Perhaps he is convinced that the highest incarnation of justice is a government that redistributes resources toward its citizens based wholly on their need, and doesn’t want to shift the Overton Window toward any model that is predicated on dessert beyond need, or that would redistribute wealth from poor to rich in some instances.

That seems consistent with principled socialism.

Perhaps when Sanders says that reparations would be divisive, he doesn’t mean that they would damage his campaign or the Democratic coalition by dividing its supporters––the plausible interpretation that Ta-Nehisi argued against in his critiques––but that it would divide Americans of different races against one another in a manner likely to cause more harm to vulnerable minority groups than good, or necessitate a divisive process of bureaucrats defining who qualifies as black.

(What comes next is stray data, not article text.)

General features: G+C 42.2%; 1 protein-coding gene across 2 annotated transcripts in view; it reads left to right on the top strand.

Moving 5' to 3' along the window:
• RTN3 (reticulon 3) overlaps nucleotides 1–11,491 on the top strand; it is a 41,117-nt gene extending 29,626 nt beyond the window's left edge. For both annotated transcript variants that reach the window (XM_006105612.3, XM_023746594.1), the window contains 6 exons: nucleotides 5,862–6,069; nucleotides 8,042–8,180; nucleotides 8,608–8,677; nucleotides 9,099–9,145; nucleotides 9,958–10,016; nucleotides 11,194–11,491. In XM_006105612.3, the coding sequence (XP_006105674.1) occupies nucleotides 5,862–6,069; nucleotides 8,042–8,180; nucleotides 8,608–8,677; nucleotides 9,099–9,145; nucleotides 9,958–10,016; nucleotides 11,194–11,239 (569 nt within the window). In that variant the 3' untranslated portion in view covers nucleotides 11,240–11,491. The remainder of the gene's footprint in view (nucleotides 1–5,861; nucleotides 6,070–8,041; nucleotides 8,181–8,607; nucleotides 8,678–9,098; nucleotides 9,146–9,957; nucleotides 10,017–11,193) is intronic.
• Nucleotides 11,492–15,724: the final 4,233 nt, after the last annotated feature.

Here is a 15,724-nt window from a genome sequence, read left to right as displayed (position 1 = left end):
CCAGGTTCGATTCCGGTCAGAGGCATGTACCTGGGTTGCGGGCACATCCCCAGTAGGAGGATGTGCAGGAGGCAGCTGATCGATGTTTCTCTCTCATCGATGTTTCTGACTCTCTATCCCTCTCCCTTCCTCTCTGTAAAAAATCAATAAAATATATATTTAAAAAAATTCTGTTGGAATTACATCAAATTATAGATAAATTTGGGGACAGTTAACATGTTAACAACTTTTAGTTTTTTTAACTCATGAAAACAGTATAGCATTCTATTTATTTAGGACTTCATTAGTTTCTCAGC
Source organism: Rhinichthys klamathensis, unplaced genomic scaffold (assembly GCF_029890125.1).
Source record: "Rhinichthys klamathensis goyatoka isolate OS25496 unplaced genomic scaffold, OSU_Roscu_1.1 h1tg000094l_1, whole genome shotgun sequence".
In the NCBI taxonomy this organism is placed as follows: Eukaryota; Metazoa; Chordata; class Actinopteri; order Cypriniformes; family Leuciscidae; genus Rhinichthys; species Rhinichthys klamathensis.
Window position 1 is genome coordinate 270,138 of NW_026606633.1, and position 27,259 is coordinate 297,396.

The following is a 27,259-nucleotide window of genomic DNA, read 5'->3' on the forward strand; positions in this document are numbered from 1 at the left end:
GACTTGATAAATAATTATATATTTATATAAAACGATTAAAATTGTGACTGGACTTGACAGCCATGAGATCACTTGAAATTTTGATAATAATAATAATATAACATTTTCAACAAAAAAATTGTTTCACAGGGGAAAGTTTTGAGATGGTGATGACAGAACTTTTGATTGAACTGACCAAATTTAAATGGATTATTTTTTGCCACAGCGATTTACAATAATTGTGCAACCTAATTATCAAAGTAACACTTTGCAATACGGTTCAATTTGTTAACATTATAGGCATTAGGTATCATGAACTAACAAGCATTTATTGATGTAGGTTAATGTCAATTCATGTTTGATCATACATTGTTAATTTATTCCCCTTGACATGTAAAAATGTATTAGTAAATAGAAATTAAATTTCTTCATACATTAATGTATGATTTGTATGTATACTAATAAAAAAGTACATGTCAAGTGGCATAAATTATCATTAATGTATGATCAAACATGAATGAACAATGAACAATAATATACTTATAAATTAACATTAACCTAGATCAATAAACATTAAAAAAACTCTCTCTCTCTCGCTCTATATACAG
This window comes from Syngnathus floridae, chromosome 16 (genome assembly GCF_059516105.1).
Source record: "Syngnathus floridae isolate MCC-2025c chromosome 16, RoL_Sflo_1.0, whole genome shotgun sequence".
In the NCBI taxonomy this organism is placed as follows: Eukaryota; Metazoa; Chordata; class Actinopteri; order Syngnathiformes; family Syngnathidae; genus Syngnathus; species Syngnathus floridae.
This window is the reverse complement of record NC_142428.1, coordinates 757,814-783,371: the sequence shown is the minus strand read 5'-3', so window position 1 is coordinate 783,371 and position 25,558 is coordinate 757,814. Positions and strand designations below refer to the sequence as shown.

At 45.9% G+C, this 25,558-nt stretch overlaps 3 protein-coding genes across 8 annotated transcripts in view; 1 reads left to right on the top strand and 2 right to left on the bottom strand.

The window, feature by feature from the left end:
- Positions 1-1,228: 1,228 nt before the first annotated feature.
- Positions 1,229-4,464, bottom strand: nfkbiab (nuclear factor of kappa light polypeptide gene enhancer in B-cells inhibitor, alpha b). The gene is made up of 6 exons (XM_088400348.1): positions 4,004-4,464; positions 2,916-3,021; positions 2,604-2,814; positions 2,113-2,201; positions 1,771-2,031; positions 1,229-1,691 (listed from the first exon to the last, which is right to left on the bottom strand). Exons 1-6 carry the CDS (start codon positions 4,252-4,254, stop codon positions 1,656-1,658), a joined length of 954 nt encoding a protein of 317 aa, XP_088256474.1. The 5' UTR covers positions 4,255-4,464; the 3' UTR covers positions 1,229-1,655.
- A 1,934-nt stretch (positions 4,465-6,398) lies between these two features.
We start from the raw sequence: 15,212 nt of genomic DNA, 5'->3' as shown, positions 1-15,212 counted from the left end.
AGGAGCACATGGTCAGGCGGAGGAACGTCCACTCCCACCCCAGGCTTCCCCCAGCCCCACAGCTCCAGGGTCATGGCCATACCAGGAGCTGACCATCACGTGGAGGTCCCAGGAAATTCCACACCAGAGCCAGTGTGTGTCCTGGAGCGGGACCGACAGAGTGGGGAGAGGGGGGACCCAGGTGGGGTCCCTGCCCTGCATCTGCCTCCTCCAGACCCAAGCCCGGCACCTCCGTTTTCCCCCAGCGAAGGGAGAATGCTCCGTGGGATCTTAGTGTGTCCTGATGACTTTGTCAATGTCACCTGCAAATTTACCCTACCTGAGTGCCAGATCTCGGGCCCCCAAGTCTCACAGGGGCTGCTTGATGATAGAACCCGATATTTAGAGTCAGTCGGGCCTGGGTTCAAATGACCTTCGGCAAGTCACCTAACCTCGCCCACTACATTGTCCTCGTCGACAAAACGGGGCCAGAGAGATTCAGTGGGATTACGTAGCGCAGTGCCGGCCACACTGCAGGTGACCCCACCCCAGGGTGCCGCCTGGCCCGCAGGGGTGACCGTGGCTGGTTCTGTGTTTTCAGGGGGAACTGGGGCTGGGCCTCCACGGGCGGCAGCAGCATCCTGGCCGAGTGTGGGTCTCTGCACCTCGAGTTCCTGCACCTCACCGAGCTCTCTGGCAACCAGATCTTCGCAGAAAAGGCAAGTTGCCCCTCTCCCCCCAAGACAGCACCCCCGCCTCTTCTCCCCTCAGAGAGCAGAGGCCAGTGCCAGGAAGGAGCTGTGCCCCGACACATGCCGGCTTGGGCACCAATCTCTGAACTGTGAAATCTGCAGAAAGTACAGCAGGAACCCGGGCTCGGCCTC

The Overton Window referred to above is a media pundit term meaning the range of discourse the public is willing to accept.

When I commented on a friends Facebook page during a discussion of reparations that I thought it would be difficult if not impossible to figure out who was owed, another friend commented that maybe that was what Coates was trying to do – get us to talk about the issue.  If that was his aim, to move or enlarge the Overton Window, then he has succeeded.

I have a question for Sanders.  Why not take up Coates’ call to support a study?

…For the past 25 years, Congressman John Conyers Jr., who represents the Detroit area, has marked every session of Congress by introducing a bill calling for a congressional study of slavery and its lingering effects as well as recommendations for “appropriate remedies.”

A country curious about how reparations might actually work has an easy solution in Conyers’s bill, now called HR 40, the Commission to Study Reparation Proposals for African Americans Act. We would support this bill, submit the question to study, and then assess the possible solutions. But we are not interested.